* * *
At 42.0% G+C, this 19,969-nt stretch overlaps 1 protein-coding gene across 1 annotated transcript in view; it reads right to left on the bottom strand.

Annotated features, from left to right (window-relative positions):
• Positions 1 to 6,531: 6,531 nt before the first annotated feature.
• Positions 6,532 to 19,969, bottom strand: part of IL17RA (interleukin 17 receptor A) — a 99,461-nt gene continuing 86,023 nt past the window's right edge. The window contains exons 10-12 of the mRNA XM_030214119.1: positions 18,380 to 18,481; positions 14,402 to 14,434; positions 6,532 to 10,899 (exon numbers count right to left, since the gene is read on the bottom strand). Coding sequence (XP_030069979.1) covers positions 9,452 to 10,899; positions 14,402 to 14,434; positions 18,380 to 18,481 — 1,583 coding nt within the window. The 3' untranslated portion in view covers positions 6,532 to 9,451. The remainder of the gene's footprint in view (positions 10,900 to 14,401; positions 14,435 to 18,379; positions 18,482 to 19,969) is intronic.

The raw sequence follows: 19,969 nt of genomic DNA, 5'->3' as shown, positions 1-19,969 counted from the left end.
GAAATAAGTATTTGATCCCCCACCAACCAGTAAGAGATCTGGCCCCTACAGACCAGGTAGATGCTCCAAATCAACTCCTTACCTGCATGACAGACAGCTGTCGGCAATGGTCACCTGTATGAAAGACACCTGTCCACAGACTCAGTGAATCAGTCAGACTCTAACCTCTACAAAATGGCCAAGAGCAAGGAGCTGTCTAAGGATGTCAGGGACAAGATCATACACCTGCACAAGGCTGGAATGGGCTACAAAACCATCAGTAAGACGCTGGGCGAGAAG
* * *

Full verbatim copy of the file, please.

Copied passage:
At 42.0% G+C, this 19,969-nt stretch overlaps 1 protein-coding gene across 1 annotated transcript in view; it reads right to left on the bottom strand.

Annotated features, from left to right (window-relative positions):
• Positions 1 to 6,531: 6,531 nt before the first annotated feature.
• Positions 6,532 to 19,969, bottom strand: part of IL17RA (interleukin 17 receptor A) — a 99,461-nt gene continuing 86,023 nt past the window's right edge. The window contains exons 10-12 of the mRNA XM_030214119.1: positions 18,380 to 18,481; positions 14,402 to 14,434; positions 6,532 to 10,899 (exon numbers count right to left, since the gene is read on the bottom strand). Coding sequence (XP_030069979.1) covers positions 9,452 to 10,899; positions 14,402 to 14,434; positions 18,380 to 18,481 — 1,583 coding nt within the window. The 3' untranslated portion in view covers positions 6,532 to 9,451. The remainder of the gene's footprint in view (positions 10,900 to 14,401; positions 14,435 to 18,379; positions 18,482 to 19,969) is intronic.

The raw sequence follows: 19,969 nt of genomic DNA, 5'->3' as shown, positions 1-19,969 counted from the left end.
GAAATAAGTATTTGATCCCCCACCAACCAGTAAGAGATCTGGCCCCTACAGACCAGGTAGATGCTCCAAATCAACTCCTTACCTGCATGACAGACAGCTGTCGGCAATGGTCACCTGTATGAAAGACACCTGTCCACAGACTCAGTGAATCAGTCAGACTCTAACCTCTACAAAATGGCCAAGAGCAAGGAGCTGTCTAAGGATGTCAGGGACAAGATCATACACCTGCACAAGGCTGGAATGGGCTACAAAACCATCAGTAAGACGCTGGGCGAGAAG